Mickey stood and looked at it, his stomach sending out low deep pangs. There was always leftover pizza. But no, a snatch of song came to him – two all beef patties, special sauce, lettuce, cheese – and he knew what he was having. He reached for the package – he could have sworn it glowed in the light from the soft 40 watt, lit from within by some sort of divine blessing. He took it from the fridge with trembling hands.
Angel meat smells like Heaven. At least, that’s what Mickey thought. It browned up nice, pink running from it in thin rivulets. He seasoned it, salt and pepper, flipped it, and pulled it from the fire. Ketchup and mustard, a slice of cheese, and a bed of lettuce. His hands shook as he sat down, the angel burger patient on his plate.
The smell was maddening. Savory and meaty and wholesome. He couldn’t resist, and when he took the first bite, he found the smell didn’t lie. It was Heaven.
Arnold strolled in at nine am as usual. He was grinning ear to ear.
“Gimme the usual steaks, Mick, and make it at least ten pounds of that burger!”
Mickey whistled. “No shit?” In the back of his mind, he knew he shouldn’t be surprised. The meat was amazing.
Still smiling, Arnold nodded his head. “They loved it. Don’t know where you got that meat, but it’s like a miracle. Heard ’em say ‘That Arnold’s, they got a hell of a burger’.”
That’s where you’re going, Mickey old pal. Mickey shrugged off the thought.
“Damn fine words. All right. Ten pounds it is.”
He went in the back and grabbed ten pounds of the meat and brought it back up front, then packaged it all up. Arnold left, still smiling, and whistling as he went out the door. Mickey went to the back. Jerry was standing by, polishing the grinder. Mickey passed him, and heard the other man singing.
“Them bones, them bones, them dry bones…”
Mickey shook his head and walked to the cooler. He checked the tub holding the angel meat, and frowned.
“Where’s all the meat from yesterday?”
“You- you uh – you fucking ate it? Jerry, there’s like five pounds missing.”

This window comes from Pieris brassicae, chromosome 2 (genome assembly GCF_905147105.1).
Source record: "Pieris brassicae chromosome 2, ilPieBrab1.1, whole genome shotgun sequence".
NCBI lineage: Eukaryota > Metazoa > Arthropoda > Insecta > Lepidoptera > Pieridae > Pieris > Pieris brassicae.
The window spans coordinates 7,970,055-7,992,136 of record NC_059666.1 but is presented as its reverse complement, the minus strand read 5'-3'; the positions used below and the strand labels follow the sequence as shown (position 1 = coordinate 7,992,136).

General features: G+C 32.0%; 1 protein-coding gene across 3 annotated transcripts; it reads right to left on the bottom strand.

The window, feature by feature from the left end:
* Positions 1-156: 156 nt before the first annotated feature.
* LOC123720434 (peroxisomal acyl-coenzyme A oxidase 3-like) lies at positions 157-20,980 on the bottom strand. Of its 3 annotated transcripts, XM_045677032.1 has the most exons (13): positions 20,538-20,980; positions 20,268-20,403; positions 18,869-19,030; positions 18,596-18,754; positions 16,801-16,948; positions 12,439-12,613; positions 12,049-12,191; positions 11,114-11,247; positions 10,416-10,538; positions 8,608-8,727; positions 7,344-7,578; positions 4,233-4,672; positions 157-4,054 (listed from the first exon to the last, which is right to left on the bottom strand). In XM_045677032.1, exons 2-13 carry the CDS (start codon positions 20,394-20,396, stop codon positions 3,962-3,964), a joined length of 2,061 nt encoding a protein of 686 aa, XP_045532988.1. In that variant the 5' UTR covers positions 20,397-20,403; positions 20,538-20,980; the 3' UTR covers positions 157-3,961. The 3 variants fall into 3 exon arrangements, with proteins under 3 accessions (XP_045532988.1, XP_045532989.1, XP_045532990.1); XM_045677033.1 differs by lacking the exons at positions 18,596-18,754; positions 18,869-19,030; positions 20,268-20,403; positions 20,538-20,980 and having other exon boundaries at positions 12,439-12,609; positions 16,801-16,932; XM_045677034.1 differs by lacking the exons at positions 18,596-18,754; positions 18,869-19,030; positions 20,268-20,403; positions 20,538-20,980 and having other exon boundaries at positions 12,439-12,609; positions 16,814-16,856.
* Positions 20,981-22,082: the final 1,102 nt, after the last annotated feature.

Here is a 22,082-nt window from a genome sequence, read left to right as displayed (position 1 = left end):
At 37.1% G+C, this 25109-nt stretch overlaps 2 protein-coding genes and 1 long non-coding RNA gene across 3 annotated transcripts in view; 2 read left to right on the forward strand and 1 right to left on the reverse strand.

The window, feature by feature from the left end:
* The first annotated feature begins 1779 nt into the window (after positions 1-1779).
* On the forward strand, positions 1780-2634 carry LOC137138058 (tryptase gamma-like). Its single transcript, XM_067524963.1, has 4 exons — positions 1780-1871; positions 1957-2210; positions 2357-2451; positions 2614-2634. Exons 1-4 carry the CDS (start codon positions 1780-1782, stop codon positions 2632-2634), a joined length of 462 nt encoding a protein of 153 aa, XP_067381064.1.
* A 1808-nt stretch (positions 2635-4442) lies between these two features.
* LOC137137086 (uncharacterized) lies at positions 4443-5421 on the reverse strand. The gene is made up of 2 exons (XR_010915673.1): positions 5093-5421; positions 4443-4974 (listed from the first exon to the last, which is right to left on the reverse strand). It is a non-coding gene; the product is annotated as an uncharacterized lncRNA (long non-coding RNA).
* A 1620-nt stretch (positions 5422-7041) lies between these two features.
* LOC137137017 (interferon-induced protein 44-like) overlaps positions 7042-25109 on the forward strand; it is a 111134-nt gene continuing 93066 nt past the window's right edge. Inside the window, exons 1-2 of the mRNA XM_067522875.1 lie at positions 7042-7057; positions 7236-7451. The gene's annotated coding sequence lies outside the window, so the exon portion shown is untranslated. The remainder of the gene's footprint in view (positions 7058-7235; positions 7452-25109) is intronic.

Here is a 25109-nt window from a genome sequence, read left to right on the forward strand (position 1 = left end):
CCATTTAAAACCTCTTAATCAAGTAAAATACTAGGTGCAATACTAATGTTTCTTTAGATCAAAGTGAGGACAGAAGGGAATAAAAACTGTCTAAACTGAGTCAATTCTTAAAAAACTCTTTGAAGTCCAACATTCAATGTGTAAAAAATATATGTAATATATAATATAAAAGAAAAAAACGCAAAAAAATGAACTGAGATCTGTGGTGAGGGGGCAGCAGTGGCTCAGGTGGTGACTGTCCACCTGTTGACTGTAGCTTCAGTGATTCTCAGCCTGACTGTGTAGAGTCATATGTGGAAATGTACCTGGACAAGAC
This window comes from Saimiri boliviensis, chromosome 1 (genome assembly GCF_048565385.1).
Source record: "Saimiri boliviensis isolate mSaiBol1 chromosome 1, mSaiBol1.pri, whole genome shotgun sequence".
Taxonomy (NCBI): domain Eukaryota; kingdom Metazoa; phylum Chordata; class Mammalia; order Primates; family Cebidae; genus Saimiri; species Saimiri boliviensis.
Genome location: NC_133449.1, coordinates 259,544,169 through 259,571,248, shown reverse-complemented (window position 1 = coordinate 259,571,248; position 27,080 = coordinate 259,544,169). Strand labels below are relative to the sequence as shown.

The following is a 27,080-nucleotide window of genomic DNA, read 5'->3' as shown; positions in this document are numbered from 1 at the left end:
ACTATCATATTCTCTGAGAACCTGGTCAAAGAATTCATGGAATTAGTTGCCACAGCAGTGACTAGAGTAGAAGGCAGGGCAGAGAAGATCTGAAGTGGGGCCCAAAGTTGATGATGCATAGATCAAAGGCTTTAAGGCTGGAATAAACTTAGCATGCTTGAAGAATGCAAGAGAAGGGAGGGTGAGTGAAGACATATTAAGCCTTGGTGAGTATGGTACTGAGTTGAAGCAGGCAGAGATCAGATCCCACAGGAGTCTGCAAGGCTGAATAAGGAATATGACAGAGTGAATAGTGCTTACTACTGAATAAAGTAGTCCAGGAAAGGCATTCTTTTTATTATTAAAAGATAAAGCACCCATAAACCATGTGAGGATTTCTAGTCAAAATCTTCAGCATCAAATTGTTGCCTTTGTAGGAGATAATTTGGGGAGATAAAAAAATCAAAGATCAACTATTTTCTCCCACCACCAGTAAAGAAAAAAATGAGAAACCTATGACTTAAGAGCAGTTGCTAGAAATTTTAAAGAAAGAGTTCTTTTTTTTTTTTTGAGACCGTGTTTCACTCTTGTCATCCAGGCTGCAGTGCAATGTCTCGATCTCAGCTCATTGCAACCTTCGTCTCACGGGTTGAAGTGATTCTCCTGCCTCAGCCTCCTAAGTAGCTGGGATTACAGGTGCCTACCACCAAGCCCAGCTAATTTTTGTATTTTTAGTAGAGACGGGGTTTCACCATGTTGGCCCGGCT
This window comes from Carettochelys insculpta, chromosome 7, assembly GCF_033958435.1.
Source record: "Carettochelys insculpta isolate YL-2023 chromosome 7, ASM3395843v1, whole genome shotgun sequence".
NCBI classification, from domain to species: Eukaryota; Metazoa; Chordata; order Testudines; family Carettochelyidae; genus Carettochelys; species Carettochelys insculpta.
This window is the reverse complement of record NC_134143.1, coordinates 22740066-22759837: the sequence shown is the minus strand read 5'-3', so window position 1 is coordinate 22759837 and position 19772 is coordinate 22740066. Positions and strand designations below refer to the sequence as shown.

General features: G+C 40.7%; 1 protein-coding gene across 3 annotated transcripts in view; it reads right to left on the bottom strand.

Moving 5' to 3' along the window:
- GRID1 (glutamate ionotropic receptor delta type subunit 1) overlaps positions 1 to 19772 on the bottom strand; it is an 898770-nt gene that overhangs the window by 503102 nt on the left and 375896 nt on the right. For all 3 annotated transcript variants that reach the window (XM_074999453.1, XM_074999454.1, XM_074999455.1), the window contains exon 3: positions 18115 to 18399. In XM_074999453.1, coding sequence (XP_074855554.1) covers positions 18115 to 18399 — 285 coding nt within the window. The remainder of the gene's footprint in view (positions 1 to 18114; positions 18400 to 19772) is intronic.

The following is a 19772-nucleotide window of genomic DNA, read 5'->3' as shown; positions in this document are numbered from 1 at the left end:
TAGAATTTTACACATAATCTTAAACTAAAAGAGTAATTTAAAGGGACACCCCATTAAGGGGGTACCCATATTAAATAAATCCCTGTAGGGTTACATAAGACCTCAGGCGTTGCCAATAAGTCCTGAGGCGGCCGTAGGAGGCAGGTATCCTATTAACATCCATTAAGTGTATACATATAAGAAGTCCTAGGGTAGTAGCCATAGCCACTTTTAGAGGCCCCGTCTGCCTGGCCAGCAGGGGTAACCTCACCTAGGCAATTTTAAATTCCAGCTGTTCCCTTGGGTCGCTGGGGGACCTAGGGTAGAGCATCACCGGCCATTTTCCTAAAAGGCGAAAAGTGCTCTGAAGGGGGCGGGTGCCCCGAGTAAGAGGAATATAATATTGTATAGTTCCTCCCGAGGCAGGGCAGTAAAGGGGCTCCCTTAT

“Yuh. Was hungry.”
Mickey sighed and left the cooler. “So, you mean to tell me you ate five pounds of meat last night? Your colon must look like a damn traffic jam.”
Jerry didn’t reply. Mickey looked up, and didn’t see the man anywhere in the room. There was a sound, and he turned, catching a glimpse of something in the grinder’s polished surface. Another sound, and he turned again, and saw it, face to chest.
It was an angel, all of seven feet tall, holding a flaming sword. It scowled down at Mickey, its vast wings half-open in the room, making it look like a giant bird of prey. Stern features – a patrician nose above thin lips and below hard eyes – held him in its gaze.
“YOU. MORTAL. YOUR TIME HAS COME.”
Mickey’s mind and heart raced. He tried to think of a way out. He opted for playing dumb, and hoped at the best, the angel would become annoyed and leave, and at the worst, would kill him quickly.
“Can I help you?” He asked.
“YOUR DAY IS NIGH.”
“YOUR END IS NEAR.”
“Have I done something wrong?”
“THOU DID EAT MY BRETHREN, AND SOLD HIM FOR DINNER.”
“Oh, that. You know, he did fall in my grinder, so it’s not like I pushed him in.”
“STILL, THOU SHOULD NOT HAVE EATEN HIM.”
“Sorry? Can I repent?”
“THE TIME FOR REPENTANCE IS PAST.”
The angel raised his sword, the flames crackling in the cool air. Its light sent harsh orange shadows around the room.
“PREPARE TO MEET THY MAKER, MORTAL.”
Mickey cringed reflexively, his eyes shutting of their own accord. There was a clang, and Mickey looked up in surprise to see the angel’s eyes rolled up into its head. He sagged, and then swayed, then tipped to one side, over the lip of the grinder. His sword clattered to the ground, and extinguished itself with a whoosh. There was silence for a moment, and then the machine lurched to life, and the angel’s body was sucked into the teeth of the grinder. A cloud of feathers was burped across the room in the wake of the sudden, violent motion. Jerry emerged from the cloud, waving a hand, a bent paddle in his other.
Mickey watched the machine grind the angel, and sighed.
“More meat, eh?” Jerry said.
“More meat.” Mickey said. “Makes a hell of a burger.”